Communities of mobile livestock keepers—pastoralists—often have systems for the governance and management of land and resources that do not conform to theoretical models that have been developed based on experience in other kinds of ecosystems. Because of the unique characteristics of pastoralist systems, well-intentioned efforts to strengthen communal property rights can have the unintended consequence of undermining the mobility, flexibility and adaptability that are essential features of these systems.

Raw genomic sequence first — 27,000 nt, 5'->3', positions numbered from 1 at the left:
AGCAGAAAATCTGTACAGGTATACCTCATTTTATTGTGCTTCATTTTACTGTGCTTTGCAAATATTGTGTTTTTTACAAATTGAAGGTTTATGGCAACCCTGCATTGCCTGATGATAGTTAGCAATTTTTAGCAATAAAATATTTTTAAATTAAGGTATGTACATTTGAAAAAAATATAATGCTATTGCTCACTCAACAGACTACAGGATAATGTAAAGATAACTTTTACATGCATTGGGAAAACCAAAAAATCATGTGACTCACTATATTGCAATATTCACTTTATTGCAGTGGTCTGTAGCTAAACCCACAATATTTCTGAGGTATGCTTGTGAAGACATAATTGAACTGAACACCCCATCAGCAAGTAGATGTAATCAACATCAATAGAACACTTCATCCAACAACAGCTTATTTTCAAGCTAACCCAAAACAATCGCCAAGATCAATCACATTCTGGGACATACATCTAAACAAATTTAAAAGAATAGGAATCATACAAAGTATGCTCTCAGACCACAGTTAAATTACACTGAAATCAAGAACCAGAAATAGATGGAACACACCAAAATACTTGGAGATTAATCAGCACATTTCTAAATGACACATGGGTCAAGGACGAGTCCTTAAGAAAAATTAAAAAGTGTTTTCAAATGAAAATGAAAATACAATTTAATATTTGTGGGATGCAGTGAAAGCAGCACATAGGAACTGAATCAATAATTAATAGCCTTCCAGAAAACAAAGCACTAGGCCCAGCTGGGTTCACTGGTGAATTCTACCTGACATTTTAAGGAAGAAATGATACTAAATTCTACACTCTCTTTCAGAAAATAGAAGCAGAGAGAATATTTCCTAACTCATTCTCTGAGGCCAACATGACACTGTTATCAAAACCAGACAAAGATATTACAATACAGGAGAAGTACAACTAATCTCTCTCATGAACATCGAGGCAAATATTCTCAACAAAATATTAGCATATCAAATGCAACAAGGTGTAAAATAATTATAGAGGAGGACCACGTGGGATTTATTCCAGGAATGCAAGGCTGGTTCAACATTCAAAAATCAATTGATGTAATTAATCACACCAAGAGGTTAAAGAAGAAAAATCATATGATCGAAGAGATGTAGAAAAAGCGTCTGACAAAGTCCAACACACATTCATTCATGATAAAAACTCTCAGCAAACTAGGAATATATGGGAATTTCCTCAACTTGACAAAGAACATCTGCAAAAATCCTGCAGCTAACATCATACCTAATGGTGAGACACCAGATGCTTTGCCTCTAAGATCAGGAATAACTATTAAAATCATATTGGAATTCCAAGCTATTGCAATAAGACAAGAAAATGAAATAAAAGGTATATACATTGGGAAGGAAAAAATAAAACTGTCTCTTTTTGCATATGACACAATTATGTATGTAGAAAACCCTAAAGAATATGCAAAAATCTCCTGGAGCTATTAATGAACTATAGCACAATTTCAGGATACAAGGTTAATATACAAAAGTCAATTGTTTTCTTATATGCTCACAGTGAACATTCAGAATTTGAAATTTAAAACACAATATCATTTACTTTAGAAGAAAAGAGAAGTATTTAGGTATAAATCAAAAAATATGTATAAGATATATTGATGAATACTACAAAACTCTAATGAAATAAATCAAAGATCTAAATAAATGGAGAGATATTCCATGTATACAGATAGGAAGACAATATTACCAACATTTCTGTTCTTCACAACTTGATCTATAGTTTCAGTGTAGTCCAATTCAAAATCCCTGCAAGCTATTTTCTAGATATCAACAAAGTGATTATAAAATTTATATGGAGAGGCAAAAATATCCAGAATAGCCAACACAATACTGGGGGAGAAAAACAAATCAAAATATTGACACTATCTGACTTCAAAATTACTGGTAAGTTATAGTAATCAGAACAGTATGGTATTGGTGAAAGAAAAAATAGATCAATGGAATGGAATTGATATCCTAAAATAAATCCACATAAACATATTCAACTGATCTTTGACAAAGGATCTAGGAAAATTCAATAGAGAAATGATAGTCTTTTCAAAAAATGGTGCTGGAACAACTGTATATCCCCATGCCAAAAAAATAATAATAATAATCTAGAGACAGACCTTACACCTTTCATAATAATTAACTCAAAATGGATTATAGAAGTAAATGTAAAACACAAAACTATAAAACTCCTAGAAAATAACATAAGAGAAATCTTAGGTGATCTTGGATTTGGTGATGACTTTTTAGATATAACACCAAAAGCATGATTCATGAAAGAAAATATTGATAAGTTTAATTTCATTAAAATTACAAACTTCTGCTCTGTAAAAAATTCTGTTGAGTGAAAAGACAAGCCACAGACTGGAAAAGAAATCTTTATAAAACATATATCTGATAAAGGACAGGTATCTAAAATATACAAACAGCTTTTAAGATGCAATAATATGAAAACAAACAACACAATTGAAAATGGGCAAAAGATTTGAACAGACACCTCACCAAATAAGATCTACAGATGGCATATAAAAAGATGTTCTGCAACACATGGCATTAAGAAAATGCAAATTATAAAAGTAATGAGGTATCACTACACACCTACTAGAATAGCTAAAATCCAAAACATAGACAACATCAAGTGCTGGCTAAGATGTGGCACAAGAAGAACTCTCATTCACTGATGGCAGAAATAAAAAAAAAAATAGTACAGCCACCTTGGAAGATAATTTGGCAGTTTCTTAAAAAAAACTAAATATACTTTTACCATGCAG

Through fertilizer application and the combustion of fossil fuels, humans provide more nitrogen (N) to the Earth system than provided by natural processes, leading to the perception of N as a pollutant causing coastal eutrophication, low-oxygen dead zones, and impaired freshwater resources. However, recent environmental changes also include elevated atmospheric CO2 concentrations (eCO2), amounting to more than a 30% increase since 1960, largely driven by the combustion of fossil fuels.
A team of SESYNC researchers mobilized citizen science data to better understand changing monarch populations
NOTE: This workshop took place in September 2019. Videos and slides from the workshop are available below.